Marketing locally caught seafood in New Hampshire
N.H. Sea Grant invest in retailer and consumer preferences on seafood and direct market sales
On a recent Friday afternoon, Damon Frampton, his wife and youngest daughter — namesake of his lobster boat, the F/V Vivian Mae — were selling lobsters off the boat in Portsmouth, New Hampshire (N.H.), to customers who were filling their bags with the lively crustaceans.
“How about lobster ravioli? Want any of that?” asked his wife, indicating the cooler packed with bags of frozen pasta filled with lobster caught by Damon. Local seafood purchasing options like these direct sales are becoming more commonplace in the Granite State; the fishermen’s willingness to adapt to a changing economic climate, coupled with consumer interest in a fresher seafood product, have largely driven the change on the Seacoast.
Still, many questions remain regarding the best way to market seafood and keep fishermen financially afloat. New Hampshire Sea Grant is heavily involved in research and extension efforts intended to address those questions and related challenges.
With funding provided by N.H. Sea Grant, UNH Cooperative Extension professor of community development Charlie French conducted research to determine consumer and retailer preferences for local seafood. Credit: UNH Photographic Services
Charlie French, University of New Hampshire (UNH) Cooperative Extension associate professor of community development, and Kelly Cullen, associate professor of natural resources and the environment, received N.H. Sea Grant funds to conduct research regarding consumer and retailer preferences for seafood. Results from their research indicate that consumers “overwhelmingly” prefer local seafood over imported seafood and are willing to pay more and drive further to attain it.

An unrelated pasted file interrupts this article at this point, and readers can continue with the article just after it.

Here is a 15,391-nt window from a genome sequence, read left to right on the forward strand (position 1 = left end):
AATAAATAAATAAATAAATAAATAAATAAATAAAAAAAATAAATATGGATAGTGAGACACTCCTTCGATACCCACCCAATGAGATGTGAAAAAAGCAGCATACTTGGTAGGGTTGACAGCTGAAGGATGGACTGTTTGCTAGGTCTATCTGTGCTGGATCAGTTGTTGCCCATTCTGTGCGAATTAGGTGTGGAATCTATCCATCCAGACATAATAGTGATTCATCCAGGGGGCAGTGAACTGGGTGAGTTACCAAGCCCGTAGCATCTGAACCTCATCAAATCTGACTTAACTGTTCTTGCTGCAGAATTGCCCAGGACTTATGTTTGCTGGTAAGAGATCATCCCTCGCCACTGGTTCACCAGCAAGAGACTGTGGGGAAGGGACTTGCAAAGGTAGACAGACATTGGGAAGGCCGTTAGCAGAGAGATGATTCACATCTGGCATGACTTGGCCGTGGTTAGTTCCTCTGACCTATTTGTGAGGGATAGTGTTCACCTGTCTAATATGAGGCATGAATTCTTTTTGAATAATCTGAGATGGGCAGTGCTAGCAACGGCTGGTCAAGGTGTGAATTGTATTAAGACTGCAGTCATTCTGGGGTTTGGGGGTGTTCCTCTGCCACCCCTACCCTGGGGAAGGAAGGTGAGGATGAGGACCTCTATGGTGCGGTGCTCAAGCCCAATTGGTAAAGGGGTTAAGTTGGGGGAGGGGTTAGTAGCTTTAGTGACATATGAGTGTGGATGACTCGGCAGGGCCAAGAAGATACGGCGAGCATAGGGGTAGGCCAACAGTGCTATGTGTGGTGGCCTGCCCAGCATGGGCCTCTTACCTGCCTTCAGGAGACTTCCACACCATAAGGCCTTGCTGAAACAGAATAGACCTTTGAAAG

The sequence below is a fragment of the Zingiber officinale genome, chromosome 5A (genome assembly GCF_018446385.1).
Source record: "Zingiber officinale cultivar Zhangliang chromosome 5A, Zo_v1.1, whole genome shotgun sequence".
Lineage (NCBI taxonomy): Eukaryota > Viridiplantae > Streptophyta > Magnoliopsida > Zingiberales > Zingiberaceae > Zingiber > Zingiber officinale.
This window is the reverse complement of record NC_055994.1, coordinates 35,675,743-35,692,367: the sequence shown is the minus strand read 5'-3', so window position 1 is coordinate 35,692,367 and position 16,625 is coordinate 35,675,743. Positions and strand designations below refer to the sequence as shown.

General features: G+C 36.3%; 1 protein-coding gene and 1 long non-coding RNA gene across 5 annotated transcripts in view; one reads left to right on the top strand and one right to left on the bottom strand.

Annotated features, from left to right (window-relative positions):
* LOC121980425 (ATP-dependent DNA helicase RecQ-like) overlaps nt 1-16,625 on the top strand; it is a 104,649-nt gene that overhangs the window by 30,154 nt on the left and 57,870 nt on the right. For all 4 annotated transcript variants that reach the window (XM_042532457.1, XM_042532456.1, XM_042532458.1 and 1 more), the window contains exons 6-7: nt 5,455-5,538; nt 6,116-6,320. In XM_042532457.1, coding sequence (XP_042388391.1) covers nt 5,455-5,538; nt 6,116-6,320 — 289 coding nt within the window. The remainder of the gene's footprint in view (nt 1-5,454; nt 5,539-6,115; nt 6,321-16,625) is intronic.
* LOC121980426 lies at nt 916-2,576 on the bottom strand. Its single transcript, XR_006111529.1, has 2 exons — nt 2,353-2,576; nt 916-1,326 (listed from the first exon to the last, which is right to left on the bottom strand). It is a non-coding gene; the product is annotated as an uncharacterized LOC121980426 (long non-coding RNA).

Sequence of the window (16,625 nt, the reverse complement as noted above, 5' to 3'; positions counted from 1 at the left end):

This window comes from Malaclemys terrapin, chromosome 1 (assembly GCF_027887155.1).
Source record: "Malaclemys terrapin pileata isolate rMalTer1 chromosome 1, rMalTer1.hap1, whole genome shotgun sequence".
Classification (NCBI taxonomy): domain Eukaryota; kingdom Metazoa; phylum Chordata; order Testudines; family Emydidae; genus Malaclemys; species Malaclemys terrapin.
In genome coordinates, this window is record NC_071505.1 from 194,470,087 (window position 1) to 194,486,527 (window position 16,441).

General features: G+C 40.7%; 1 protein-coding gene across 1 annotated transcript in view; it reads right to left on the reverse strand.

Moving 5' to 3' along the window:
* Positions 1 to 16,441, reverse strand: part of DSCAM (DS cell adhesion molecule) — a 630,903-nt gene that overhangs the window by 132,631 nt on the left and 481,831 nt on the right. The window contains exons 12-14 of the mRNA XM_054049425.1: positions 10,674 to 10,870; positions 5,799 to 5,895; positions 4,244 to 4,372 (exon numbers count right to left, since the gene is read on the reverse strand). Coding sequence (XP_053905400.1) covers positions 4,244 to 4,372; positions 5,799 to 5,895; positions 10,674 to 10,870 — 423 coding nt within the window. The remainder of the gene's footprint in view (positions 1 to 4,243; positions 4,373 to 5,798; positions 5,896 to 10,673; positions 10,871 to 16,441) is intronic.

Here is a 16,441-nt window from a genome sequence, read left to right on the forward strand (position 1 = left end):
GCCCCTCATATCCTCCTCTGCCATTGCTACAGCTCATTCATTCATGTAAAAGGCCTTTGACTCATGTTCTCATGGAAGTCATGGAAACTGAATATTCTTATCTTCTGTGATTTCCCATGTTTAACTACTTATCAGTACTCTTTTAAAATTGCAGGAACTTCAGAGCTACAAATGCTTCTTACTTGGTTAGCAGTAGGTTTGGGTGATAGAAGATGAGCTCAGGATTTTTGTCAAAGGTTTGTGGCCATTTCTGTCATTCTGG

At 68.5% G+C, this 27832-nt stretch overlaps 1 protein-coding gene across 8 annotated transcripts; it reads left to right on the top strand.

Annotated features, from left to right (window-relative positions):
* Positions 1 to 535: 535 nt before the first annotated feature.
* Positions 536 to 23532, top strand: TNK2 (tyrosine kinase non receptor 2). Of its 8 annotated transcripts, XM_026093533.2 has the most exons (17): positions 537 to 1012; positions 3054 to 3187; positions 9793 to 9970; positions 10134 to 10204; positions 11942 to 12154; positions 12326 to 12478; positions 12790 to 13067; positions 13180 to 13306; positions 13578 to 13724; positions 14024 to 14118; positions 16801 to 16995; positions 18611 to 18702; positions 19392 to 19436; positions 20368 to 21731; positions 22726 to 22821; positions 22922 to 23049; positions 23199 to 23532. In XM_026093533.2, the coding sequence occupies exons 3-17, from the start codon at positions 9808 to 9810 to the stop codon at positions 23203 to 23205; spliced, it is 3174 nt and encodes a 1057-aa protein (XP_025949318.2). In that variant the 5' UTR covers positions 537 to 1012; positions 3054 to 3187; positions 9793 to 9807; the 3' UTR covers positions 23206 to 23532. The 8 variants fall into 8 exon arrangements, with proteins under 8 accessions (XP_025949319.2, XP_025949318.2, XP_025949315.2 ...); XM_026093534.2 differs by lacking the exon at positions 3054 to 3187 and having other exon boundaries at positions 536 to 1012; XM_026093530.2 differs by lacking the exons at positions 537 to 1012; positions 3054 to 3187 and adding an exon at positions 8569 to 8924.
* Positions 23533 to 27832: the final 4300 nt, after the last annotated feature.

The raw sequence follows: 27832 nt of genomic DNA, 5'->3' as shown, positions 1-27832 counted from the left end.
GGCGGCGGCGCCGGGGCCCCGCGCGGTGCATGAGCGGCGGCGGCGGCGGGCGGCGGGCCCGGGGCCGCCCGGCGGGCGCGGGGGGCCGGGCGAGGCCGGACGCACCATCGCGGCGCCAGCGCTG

But despite their strong preference for local seafood, some consumers hesitate to purchase lesser-known species that are plentiful in local waters but uncommon in cuisine — species such as redfish, dogfish, hake and pollock currently make up the vast majority of the catch in gill nets and trawls in N.H. waters.
“Ten years ago, those were the species that got in the way of the rest of the more economically valuable fish like cod and haddock,” French said. “Now those species are mostly what they are catching, so we have to absolutely figure out how to market and promote them.”
That’s where Erik Chapman and Gabby Bradt, both commercial fisheries specialists with N.H. Sea Grant/UNH Cooperative Extension, enter into the picture. Their collaborations with fishermen, seafood retailers, chefs and others are aimed at providing a financial boost to the struggling N.H. groundfishing industry while helping the public to better understand the importance of buying local, plentiful seafood species.
Gabby Bradt, NHSG/UNHCE commercial fisheries specialist, asks a woman for feedback about a new seafood product made out of N.H. lobster and fish. Credit: Shane Bradt, UNHCE